Newspaper article Pittsburgh Post-Gazette (Pittsburgh, PA)

Hopeful Musical 'Violet' Is in Bloom on the North Side

Newspaper article Pittsburgh Post-Gazette (Pittsburgh, PA)

Hopeful Musical 'Violet' Is in Bloom on the North Side

Article excerpt

The musical "Violet" is about with a disfiguring scar, but don't expect to see one when Elizabeth Boyke stars as the courageous optimistic heroine for Front Porch Theatricals.

The script specifies that the story and onstage reactions will tell us all we need to know about what others see in Violet, and what she sees in herself.

"The writers want you to focus on Violet's beauty inside and out, as opposed to the thing on her face, but you know it's there," said director Robyne Parrish. "It's challenging, because it's referenced quite a bit and some people are repelled by it."

Ms. Parrish first came to Point Park University for grad school and found work onstage at The Rep, City Theatre and Off the Wall. After 12 years living and working in New York, where she was the founding artistic director and executive director for six years of Sonnet Repertory Theatre, she returned to Pittsburgh full time. One of the companies she reached out to was Front Porch.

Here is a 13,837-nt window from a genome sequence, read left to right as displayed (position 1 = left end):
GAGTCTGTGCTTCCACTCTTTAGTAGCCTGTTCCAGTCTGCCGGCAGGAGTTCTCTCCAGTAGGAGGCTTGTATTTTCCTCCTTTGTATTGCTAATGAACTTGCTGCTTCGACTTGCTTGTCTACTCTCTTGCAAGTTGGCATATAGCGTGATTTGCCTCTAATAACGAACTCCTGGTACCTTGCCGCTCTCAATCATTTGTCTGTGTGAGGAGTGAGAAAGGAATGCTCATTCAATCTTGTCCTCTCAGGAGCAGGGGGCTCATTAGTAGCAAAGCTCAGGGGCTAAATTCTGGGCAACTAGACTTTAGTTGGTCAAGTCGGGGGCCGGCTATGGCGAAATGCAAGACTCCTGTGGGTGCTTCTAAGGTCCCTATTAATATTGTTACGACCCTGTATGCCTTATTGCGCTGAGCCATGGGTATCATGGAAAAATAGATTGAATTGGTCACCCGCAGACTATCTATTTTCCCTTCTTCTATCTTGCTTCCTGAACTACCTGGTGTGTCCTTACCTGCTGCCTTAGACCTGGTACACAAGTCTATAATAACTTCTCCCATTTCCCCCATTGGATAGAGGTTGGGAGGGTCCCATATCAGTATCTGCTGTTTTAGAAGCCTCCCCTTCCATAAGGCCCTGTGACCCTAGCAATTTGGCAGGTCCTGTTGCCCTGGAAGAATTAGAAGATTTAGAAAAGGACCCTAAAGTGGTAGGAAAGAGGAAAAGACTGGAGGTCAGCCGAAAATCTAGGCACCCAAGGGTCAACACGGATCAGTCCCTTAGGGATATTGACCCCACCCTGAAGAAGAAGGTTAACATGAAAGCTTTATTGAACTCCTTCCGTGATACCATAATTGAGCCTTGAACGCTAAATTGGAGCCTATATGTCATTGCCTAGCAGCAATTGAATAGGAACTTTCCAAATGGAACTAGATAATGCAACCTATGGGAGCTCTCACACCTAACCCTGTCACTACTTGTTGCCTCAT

She heard back almost a year later, with a list of a half-dozen shows the company was considering, "and they said to choose two that speak to me."

"Violet" was one of the shows.

The protagonist of the musical by Jeanine Tesori ("Fun Home") and Brian Crawley sets out from her home in Spruce Pine, N.C., to seek the healing touch of a TV evangelist, and along the way, she meets an African-American soldier who helps her find her true beauty.

"Violet's" musical journey, with the help of a seven-piece band, features American roots music, gospel, honky-tonk rock and blues.

Ms. Parrish, like Violet, is from North Carolina, and the show "just spoke to me immediately; I knew these people."

Ms. Boyke, who stars as Violet, and the director had worked together before, on "Musical of Musicals the Musical" at Off the Wall Productions in Carnegie.

"She played one of the 18 million ingenues in that show, so I knew she was hysterical and immensely talented, but I wasn't thinking I knew who Violet was going into auditions - I was completely open," Ms. …

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